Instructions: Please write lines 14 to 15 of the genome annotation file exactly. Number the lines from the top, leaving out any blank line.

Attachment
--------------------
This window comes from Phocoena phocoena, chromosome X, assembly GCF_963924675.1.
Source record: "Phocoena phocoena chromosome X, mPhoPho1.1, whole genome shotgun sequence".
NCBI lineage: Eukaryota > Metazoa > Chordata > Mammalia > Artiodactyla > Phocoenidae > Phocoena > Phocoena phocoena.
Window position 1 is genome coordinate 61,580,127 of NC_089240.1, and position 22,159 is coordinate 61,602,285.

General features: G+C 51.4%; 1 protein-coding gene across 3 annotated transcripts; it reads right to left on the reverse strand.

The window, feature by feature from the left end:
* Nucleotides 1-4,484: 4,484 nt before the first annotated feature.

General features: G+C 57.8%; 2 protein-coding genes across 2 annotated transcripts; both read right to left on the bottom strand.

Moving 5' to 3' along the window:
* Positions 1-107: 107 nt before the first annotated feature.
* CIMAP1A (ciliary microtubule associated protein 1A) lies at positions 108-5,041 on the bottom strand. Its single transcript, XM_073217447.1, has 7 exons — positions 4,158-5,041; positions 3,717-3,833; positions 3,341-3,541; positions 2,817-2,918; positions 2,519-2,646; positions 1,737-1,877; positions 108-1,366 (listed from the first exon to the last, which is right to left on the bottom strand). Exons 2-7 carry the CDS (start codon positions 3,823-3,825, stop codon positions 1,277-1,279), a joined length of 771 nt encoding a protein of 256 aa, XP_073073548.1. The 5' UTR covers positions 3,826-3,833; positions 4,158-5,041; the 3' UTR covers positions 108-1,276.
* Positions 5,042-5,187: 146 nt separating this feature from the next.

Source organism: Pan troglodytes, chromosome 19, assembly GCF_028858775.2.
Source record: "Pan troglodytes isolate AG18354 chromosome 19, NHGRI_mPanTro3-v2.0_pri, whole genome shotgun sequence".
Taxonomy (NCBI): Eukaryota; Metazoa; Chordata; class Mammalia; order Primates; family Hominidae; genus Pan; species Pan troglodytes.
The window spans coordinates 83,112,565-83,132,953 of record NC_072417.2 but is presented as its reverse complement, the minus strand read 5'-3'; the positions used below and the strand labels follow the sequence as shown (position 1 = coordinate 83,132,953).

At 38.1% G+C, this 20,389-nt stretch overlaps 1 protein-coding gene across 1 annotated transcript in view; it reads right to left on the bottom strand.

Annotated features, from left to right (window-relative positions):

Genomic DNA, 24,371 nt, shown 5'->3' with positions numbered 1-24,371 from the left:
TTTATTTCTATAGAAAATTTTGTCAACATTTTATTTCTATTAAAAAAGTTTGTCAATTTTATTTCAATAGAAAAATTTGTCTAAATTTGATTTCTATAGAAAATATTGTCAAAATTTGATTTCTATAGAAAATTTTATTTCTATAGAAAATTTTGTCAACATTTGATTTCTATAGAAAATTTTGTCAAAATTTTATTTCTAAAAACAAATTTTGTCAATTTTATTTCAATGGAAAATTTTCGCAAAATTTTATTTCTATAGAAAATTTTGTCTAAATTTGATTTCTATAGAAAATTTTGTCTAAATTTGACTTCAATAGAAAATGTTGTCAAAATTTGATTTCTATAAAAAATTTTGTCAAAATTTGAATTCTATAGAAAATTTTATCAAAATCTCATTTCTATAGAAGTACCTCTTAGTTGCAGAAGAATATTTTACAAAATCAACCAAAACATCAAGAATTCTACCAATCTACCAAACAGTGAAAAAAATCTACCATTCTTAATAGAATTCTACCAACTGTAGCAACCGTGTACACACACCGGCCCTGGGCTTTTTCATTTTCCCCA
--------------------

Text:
Source record: "Pan troglodytes isolate AG18354 chromosome 19, NHGRI_mPanTro3-v2.0_pri, whole genome shotgun sequence".
Taxonomy (NCBI): Eukaryota; Metazoa; Chordata; class Mammalia; order Primates; family Hominidae; genus Pan; species Pan troglodytes.